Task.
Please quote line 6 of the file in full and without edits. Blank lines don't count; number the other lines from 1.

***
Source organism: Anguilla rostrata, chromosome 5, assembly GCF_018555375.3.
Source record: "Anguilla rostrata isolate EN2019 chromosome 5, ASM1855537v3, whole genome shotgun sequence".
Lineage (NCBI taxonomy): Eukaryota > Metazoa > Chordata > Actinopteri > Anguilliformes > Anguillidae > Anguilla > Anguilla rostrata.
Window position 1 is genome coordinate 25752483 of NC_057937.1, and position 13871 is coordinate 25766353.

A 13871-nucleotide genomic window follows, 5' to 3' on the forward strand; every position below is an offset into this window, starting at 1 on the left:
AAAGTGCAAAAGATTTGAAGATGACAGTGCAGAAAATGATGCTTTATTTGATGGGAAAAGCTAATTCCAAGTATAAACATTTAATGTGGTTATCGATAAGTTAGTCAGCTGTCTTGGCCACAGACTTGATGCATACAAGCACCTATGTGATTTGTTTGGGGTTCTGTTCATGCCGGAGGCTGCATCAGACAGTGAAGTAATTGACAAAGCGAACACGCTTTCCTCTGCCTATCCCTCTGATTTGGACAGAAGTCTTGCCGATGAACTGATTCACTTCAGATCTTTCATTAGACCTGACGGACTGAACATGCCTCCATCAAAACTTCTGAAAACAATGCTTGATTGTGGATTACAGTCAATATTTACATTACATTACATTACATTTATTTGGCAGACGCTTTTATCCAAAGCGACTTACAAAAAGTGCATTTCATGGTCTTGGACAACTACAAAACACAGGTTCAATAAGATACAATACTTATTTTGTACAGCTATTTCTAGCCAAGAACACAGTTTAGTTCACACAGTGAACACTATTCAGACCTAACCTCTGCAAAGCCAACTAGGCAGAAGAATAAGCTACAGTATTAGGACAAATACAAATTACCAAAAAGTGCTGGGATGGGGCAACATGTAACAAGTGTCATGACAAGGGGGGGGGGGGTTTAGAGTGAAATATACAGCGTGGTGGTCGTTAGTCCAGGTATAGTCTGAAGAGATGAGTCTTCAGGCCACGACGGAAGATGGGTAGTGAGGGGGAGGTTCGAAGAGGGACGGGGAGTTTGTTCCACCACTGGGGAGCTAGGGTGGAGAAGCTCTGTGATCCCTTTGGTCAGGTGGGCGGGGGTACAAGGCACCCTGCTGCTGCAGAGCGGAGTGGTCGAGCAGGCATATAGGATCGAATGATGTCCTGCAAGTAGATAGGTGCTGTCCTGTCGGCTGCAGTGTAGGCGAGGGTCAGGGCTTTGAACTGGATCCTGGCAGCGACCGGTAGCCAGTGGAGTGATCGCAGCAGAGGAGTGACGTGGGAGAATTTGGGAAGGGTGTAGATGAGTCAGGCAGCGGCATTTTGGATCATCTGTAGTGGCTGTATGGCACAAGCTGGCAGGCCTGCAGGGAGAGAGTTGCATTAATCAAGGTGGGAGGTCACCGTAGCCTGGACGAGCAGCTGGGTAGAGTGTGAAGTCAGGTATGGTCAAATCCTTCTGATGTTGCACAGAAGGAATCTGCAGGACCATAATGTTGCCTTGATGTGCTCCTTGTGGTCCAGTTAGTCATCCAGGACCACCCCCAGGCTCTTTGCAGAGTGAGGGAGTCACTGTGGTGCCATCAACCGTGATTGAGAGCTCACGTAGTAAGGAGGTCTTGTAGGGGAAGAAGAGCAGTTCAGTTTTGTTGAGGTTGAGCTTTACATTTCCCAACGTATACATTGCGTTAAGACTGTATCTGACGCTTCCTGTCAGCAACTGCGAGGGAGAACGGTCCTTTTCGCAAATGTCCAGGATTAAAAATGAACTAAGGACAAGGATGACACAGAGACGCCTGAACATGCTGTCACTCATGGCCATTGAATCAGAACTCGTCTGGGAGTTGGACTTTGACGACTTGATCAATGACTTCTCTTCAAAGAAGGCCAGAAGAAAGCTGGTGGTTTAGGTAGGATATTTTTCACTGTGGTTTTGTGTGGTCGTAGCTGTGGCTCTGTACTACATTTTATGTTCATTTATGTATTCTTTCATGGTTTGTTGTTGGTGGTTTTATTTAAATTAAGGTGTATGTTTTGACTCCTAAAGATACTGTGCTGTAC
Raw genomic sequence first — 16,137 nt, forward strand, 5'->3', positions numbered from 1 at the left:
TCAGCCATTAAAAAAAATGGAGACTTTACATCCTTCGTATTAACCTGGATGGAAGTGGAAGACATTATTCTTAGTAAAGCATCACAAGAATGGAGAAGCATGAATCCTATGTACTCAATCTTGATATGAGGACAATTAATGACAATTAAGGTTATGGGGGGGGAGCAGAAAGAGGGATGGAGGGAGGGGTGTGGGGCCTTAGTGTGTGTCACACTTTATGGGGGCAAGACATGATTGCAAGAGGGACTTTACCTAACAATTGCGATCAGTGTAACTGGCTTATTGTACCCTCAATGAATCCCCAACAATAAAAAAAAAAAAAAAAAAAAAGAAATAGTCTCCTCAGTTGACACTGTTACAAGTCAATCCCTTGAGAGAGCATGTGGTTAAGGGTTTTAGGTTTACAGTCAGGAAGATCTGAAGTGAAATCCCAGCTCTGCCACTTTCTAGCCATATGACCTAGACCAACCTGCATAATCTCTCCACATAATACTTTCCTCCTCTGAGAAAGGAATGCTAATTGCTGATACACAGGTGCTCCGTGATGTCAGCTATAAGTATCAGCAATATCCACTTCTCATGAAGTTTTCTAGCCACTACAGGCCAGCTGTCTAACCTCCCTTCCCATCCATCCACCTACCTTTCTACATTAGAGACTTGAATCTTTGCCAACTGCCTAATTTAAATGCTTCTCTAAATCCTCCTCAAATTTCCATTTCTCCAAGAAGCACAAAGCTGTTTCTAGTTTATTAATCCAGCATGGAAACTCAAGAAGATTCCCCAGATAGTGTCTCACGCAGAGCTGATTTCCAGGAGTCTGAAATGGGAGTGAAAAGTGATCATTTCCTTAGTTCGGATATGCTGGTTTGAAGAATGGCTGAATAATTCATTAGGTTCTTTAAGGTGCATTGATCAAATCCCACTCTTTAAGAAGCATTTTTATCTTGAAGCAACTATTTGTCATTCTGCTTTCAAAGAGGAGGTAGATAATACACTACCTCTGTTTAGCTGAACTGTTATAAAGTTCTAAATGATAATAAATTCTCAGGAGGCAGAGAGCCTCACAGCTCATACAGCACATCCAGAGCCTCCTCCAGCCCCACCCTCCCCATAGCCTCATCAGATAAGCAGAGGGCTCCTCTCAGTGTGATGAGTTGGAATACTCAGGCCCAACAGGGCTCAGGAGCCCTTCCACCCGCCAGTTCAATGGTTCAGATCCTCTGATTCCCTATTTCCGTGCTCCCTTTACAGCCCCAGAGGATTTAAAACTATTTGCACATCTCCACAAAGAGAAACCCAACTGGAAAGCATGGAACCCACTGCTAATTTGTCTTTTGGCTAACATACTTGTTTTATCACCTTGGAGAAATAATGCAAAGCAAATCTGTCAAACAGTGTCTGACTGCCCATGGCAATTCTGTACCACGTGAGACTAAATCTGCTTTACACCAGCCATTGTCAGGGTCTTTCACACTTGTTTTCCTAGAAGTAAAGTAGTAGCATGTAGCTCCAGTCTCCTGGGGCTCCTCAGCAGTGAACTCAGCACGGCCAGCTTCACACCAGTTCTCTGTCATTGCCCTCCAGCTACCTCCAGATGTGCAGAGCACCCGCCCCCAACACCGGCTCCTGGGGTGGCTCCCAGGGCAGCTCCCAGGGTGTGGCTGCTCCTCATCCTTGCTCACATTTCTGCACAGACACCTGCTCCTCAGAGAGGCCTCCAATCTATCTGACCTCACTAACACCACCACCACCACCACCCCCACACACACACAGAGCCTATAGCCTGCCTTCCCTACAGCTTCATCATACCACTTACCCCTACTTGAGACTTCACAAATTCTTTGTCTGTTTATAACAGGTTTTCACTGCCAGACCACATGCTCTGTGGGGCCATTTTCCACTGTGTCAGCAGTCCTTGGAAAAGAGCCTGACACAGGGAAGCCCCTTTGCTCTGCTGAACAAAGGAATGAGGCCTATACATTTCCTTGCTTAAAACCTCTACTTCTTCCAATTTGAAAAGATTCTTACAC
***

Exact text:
AAAGTGCAAAAGATTTGAAGATGACAGTGCAGAAAATGATGCTTTATTTGATGGGAAAAGCTAATTCCAAGTATAAACATTTAATGTGGTTATCGATAAGTTAGTCAGCTGTCTTGGCCACAGACTTGATGCATACAAGCACCTATGTGATTTGTTTGGGGTTCTGTTCATGCCGGAGGCTGCATCAGACAGTGAAGTAATTGACAAAGCGAACACGCTTTCCTCTGCCTATCCCTCTGATTTGGACAGAAGTCTTGCCGATGAACTGATTCACTTCAGATCTTTCATTAGACCTGACGGACTGAACATGCCTCCATCAAAACTTCTGAAAACAATGCTTGATTGTGGATTACAGTCAATATTTACATTACATTACATTACATTTATTTGGCAGACGCTTTTATCCAAAGCGACTTACAAAAAGTGCATTTCATGGTCTTGGACAACTACAAAACACAGGTTCAATAAGATACAATACTTATTTTGTACAGCTATTTCTAGCCAAGAACACAGTTTAGTTCACACAGTGAACACTATTCAGACCTAACCTCTGCAAAGCCAACTAGGCAGAAGAATAAGCTACAGTATTAGGACAAATACAAATTACCAAAAAGTGCTGGGATGGGGCAACATGTAACAAGTGTCATGACAAGGGGGGGGGGGGTTTAGAGTGAAATATACAGCGTGGTGGTCGTTAGTCCAGGTATAGTCTGAAGAGATGAGTCTTCAGGCCACGACGGAAGATGGGTAGTGAGGGGGAGGTTCGAAGAGGGACGGGGAGTTTGTTCCACCACTGGGGAGCTAGGGTGGAGAAGCTCTGTGATCCCTTTGGTCAGGTGGGCGGGGGTACAAGGCACCCTGCTGCTGCAGAGCGGAGTGGTCGAGCAGGCATATAGGATCGAATGATGTCCTGCAAGTAGATAGGTGCTGTCCTGTCGGCTGCAGTGTAGGCGAGGGTCAGGGCTTTGAACTGGATCCTGGCAGCGACCGGTAGCCAGTGGAGTGATCGCAGCAGAGGAGTGACGTGGGAGAATTTGGGAAGGGTGTAGATGAGTCAGGCAGCGGCATTTTGGATCATCTGTAGTGGCTGTATGGCACAAGCTGGCAGGCCTGCAGGGAGAGAGTTGCATTAATCAAGGTGGGAGGTCACCGTAGCCTGGACGAGCAGCTGGGTAGAGTGTGAAGTCAGGTATGGTCAAATCCTTCTGATGTTGCACAGAAGGAATCTGCAGGACCATAATGTTGCCTTGATGTGCTCCTTGTGGTCCAGTTAGTCATCCAGGACCACCCCCAGGCTCTTTGCAGAGTGAGGGAGTCACTGTGGTGCCATCAACCGTGATTGAGAGCTCACGTAGTAAGGAGGTCTTGTAGGGGAAGAAGAGCAGTTCAGTTTTGTTGAGGTTGAGCTTTACATTTCCCAACGTATACATTGCGTTAAGACTGTATCTGACGCTTCCTGTCAGCAACTGCGAGGGAGAACGGTCCTTTTCGCAAATGTCCAGGATTAAAAATGAACTAAGGACAAGGATGACACAGAGACGCCTGAACATGCTGTCACTCATGGCCATTGAATCAGAACTCGTCTGGGAGTTGGACTTTGACGACTTGATCAATGACTTCTCTTCAAAGAAGGCCAGAAGAAAGCTGGTGGTTTAGGTAGGATATTTTTCACTGTGGTTTTGTGTGGTCGTAGCTGTGGCTCTGTACTACATTTTATGTTCATTTATGTATTCTTTCATGGTTTGTTGTTGGTGGTTTTATTTAAATTAAGGTGTATGTTTTGACTCCTAAAGATACTGTGCTGTAC